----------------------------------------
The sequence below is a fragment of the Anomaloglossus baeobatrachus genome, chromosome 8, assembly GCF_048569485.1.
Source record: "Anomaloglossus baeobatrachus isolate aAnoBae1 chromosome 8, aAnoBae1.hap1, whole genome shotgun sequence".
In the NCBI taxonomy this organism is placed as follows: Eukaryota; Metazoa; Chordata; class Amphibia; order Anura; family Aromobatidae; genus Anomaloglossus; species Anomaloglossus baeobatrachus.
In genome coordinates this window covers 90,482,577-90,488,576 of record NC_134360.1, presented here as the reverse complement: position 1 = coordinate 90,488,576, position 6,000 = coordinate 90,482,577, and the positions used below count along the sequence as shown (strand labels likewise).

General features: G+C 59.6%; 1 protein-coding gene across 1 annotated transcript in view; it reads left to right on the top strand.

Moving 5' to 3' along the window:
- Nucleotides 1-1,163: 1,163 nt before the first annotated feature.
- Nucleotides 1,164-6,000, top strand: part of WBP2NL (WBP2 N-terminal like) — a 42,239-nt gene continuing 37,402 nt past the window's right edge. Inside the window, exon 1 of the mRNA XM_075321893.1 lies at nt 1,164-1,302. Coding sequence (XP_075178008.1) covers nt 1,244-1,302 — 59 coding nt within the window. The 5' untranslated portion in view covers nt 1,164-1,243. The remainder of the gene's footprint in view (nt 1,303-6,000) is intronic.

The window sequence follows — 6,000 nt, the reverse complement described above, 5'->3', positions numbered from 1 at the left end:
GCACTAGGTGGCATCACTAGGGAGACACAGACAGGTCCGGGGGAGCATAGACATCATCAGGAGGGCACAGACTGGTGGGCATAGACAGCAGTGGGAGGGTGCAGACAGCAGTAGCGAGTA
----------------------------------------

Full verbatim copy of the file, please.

The sequence below is a fragment of the Anomaloglossus baeobatrachus genome, chromosome 8, assembly GCF_048569485.1.
Source record: "Anomaloglossus baeobatrachus isolate aAnoBae1 chromosome 8, aAnoBae1.hap1, whole genome shotgun sequence".
In the NCBI taxonomy this organism is placed as follows: Eukaryota; Metazoa; Chordata; class Amphibia; order Anura; family Aromobatidae; genus Anomaloglossus; species Anomaloglossus baeobatrachus.
In genome coordinates this window covers 90,482,577-90,488,576 of record NC_134360.1, presented here as the reverse complement: position 1 = coordinate 90,488,576, position 6,000 = coordinate 90,482,577, and the positions used below count along the sequence as shown (strand labels likewise).

General features: G+C 59.6%; 1 protein-coding gene across 1 annotated transcript in view; it reads left to right on the top strand.

Moving 5' to 3' along the window:
- Nucleotides 1-1,163: 1,163 nt before the first annotated feature.
- Nucleotides 1,164-6,000, top strand: part of WBP2NL (WBP2 N-terminal like) — a 42,239-nt gene continuing 37,402 nt past the window's right edge. Inside the window, exon 1 of the mRNA XM_075321893.1 lies at nt 1,164-1,302. Coding sequence (XP_075178008.1) covers nt 1,244-1,302 — 59 coding nt within the window. The 5' untranslated portion in view covers nt 1,164-1,243. The remainder of the gene's footprint in view (nt 1,303-6,000) is intronic.

The window sequence follows — 6,000 nt, the reverse complement described above, 5'->3', positions numbered from 1 at the left end:
GCACTAGGTGGCATCACTAGGGAGACACAGACAGGTCCGGGGGAGCATAGACATCATCAGGAGGGCACAGACTGGTGGGCATAGACAGCAGTGGGAGGGTGCAGACAGCAGTAGCGAGTA